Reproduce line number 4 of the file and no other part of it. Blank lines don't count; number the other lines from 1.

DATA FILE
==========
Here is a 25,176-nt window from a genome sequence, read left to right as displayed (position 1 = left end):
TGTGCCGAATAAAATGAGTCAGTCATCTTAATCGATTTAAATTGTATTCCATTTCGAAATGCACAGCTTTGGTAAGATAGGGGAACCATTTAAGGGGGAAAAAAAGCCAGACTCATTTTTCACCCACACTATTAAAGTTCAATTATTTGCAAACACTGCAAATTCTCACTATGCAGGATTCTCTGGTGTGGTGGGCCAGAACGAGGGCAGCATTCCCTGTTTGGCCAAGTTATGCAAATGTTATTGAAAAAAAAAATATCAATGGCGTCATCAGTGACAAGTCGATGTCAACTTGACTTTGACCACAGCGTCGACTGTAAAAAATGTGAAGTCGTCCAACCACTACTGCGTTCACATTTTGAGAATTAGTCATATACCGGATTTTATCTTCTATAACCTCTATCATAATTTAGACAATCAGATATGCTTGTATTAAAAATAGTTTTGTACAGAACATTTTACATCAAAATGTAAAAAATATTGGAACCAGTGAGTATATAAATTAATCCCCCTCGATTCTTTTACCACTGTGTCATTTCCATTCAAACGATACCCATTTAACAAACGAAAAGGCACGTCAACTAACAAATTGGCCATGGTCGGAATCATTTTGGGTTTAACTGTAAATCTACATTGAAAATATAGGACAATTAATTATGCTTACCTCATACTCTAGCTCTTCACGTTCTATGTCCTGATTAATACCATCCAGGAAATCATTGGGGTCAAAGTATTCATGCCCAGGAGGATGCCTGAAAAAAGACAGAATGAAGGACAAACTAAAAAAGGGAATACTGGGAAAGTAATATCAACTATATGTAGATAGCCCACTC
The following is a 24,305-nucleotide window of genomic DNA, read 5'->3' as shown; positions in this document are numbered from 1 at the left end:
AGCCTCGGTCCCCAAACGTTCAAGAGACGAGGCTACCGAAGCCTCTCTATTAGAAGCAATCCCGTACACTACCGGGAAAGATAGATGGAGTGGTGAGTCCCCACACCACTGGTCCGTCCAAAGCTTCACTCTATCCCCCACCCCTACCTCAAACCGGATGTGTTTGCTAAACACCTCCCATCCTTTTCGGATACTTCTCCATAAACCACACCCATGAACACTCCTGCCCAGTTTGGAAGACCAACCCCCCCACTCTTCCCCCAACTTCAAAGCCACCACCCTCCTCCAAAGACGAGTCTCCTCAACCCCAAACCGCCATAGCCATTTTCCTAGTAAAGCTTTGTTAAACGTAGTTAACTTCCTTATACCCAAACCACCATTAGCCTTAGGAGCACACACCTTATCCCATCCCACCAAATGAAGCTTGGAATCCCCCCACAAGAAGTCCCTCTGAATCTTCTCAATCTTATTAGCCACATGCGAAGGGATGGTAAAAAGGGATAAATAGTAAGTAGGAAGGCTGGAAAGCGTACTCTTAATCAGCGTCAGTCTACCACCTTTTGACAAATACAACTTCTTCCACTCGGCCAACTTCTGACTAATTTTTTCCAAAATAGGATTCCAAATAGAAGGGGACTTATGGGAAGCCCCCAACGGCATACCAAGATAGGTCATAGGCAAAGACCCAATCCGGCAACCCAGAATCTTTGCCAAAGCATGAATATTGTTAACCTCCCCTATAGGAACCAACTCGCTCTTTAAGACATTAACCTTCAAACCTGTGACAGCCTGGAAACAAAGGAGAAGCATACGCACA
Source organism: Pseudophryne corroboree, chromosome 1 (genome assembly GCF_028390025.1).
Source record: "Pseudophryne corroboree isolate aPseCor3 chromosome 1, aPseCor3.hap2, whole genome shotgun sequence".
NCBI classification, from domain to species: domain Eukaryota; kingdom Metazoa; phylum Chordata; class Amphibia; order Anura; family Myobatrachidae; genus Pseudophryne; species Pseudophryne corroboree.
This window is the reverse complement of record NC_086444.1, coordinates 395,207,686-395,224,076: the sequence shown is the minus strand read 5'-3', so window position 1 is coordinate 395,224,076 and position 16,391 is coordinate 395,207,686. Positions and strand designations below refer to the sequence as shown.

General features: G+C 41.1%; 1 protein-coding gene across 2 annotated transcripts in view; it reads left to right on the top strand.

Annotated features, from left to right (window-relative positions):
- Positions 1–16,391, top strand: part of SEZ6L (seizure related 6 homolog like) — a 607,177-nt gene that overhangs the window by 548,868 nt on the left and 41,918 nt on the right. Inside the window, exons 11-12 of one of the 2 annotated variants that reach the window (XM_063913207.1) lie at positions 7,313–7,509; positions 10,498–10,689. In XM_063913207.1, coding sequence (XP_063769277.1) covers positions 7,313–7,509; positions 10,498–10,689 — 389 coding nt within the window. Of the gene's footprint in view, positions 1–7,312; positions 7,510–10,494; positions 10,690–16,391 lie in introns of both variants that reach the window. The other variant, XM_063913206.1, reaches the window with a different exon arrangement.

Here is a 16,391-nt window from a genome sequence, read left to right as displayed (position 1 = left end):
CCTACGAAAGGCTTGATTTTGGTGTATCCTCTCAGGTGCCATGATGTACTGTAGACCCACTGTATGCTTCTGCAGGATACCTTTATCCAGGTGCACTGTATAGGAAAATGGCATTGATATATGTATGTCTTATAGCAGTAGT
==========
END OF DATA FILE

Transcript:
AGCCTCGGTCCCCAAACGTTCAAGAGACGAGGCTACCGAAGCCTCTCTATTAGAAGCAATCCCGTACACTACCGGGAAAGATAGATGGAGTGGTGAGTCCCCACACCACTGGTCCGTCCAAAGCTTCACTCTATCCCCCACCCCTACCTCAAACCGGATGTGTTTGCTAAACACCTCCCATCCTTTTCGGATACTTCTCCATAAACCACACCCATGAACACTCCTGCCCAGTTTGGAAGACCAACCCCCCCACTCTTCCCCCAACTTCAAAGCCACCACCCTCCTCCAAAGACGAGTCTCCTCAACCCCAAACCGCCATAGCCATTTTCCTAGTAAAGCTTTGTTAAACGTAGTTAACTTCCTTATACCCAAACCACCATTAGCCTTAGGAGCACACACCTTATCCCATCCCACCAAATGAAGCTTGGAATCCCCCCACAAGAAGTCCCTCTGAATCTTCTCAATCTTATTAGCCACATGCGAAGGGATGGTAAAAAGGGATAAATAGTAAGTAGGAAGGCTGGAAAGCGTACTCTTAATCAGCGTCAGTCTACCACCTTTTGACAAATACAACTTCTTCCACTCGGCCAACTTCTGACTAATTTTTTCCAAAATAGGATTCCAAATAGAAGGGGACTTATGGGAAGCCCCCAACGGCATACCAAGATAGGTCATAGGCAAAGACCCAATCCGGCAACCCAGAATCTTTGCCAAAGCATGAATATTGTTAACCTCCCCTATAGGAACCAACTCGCTCTTTAAGACATTAACCTTCAAACCTGTGACAGCCTGGAAACAAAGGAGAAGCATACGCACA